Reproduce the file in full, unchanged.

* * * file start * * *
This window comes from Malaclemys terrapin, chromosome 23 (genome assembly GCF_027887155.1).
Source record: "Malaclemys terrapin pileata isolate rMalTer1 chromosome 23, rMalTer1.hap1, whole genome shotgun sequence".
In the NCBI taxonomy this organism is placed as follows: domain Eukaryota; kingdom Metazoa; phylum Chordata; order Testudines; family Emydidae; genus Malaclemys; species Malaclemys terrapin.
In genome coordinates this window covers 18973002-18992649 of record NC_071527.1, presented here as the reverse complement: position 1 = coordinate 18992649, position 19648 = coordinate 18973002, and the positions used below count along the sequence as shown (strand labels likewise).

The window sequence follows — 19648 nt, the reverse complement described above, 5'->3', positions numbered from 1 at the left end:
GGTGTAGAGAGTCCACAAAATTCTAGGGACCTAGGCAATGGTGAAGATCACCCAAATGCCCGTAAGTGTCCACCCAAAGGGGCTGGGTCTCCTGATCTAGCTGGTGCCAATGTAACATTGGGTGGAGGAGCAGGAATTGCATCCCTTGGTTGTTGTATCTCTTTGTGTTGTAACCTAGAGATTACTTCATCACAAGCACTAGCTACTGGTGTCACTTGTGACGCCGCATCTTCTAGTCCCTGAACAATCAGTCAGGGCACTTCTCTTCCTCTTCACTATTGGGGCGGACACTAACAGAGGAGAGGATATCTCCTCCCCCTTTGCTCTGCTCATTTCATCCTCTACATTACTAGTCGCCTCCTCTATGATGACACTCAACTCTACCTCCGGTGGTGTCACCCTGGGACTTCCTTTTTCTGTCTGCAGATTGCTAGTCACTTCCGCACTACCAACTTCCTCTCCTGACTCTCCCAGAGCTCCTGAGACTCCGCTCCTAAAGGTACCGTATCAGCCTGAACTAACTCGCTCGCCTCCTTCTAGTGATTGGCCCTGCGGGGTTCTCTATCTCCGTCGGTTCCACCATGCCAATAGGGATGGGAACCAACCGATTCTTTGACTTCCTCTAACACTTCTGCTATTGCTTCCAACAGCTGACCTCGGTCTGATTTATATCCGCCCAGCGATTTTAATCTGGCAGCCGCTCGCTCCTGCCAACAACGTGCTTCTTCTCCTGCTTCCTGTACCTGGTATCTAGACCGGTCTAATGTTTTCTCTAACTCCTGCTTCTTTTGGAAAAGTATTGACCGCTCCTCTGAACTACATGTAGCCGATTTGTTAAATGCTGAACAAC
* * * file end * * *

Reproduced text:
This window comes from Malaclemys terrapin, chromosome 23 (genome assembly GCF_027887155.1).
Source record: "Malaclemys terrapin pileata isolate rMalTer1 chromosome 23, rMalTer1.hap1, whole genome shotgun sequence".
In the NCBI taxonomy this organism is placed as follows: domain Eukaryota; kingdom Metazoa; phylum Chordata; order Testudines; family Emydidae; genus Malaclemys; species Malaclemys terrapin.
In genome coordinates this window covers 18973002-18992649 of record NC_071527.1, presented here as the reverse complement: position 1 = coordinate 18992649, position 19648 = coordinate 18973002, and the positions used below count along the sequence as shown (strand labels likewise).

The window sequence follows — 19648 nt, the reverse complement described above, 5'->3', positions numbered from 1 at the left end:
GGTGTAGAGAGTCCACAAAATTCTAGGGACCTAGGCAATGGTGAAGATCACCCAAATGCCCGTAAGTGTCCACCCAAAGGGGCTGGGTCTCCTGATCTAGCTGGTGCCAATGTAACATTGGGTGGAGGAGCAGGAATTGCATCCCTTGGTTGTTGTATCTCTTTGTGTTGTAACCTAGAGATTACTTCATCACAAGCACTAGCTACTGGTGTCACTTGTGACGCCGCATCTTCTAGTCCCTGAACAATCAGTCAGGGCACTTCTCTTCCTCTTCACTATTGGGGCGGACACTAACAGAGGAGAGGATATCTCCTCCCCCTTTGCTCTGCTCATTTCATCCTCTACATTACTAGTCGCCTCCTCTATGATGACACTCAACTCTACCTCCGGTGGTGTCACCCTGGGACTTCCTTTTTCTGTCTGCAGATTGCTAGTCACTTCCGCACTACCAACTTCCTCTCCTGACTCTCCCAGAGCTCCTGAGACTCCGCTCCTAAAGGTACCGTATCAGCCTGAACTAACTCGCTCGCCTCCTTCTAGTGATTGGCCCTGCGGGGTTCTCTATCTCCGTCGGTTCCACCATGCCAATAGGGATGGGAACCAACCGATTCTTTGACTTCCTCTAACACTTCTGCTATTGCTTCCAACAGCTGACCTCGGTCTGATTTATATCCGCCCAGCGATTTTAATCTGGCAGCCGCTCGCTCCTGCCAACAACGTGCTTCTTCTCCTGCTTCCTGTACCTGGTATCTAGACCGGTCTAATGTTTTCTCTAACTCCTGCTTCTTTTGGAAAAGTATTGACCGCTCCTCTGAACTACATGTAGCCGATTTGTTAAATGCTGAACAAC